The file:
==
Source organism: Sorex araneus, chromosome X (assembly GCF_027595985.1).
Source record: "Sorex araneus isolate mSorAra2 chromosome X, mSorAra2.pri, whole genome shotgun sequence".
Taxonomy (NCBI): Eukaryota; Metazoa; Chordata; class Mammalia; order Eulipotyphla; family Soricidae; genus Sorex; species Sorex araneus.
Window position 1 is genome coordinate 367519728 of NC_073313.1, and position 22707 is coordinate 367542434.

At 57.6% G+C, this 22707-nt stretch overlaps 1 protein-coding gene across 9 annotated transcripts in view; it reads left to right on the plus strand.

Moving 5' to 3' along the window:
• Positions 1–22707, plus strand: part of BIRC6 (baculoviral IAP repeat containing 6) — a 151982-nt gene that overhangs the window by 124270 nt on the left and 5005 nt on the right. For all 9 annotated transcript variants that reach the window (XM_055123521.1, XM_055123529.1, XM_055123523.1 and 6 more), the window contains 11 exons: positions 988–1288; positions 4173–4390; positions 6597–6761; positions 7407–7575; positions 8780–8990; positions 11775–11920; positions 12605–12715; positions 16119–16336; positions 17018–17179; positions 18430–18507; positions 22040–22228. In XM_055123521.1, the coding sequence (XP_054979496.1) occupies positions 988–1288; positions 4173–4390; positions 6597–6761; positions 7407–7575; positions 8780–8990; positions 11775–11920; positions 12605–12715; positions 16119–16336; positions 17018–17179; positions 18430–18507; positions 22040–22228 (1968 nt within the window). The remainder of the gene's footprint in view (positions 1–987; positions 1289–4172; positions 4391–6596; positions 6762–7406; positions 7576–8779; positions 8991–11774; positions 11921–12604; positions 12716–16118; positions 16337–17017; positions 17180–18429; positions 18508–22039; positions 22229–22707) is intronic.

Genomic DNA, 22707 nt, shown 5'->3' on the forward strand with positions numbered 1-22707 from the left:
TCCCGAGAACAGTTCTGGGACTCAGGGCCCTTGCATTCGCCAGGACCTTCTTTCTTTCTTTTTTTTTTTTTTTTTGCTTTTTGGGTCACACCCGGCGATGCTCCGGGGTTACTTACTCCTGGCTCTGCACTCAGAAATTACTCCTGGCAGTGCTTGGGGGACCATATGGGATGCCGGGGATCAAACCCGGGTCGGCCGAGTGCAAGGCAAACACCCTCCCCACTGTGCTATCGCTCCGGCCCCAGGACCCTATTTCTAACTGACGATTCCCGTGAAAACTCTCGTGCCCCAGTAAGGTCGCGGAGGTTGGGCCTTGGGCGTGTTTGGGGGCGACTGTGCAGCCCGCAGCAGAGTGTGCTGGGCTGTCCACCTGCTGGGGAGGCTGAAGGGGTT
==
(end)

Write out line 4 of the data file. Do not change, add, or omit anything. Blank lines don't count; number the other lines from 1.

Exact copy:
Window position 1 is genome coordinate 367519728 of NC_073313.1, and position 22707 is coordinate 367542434.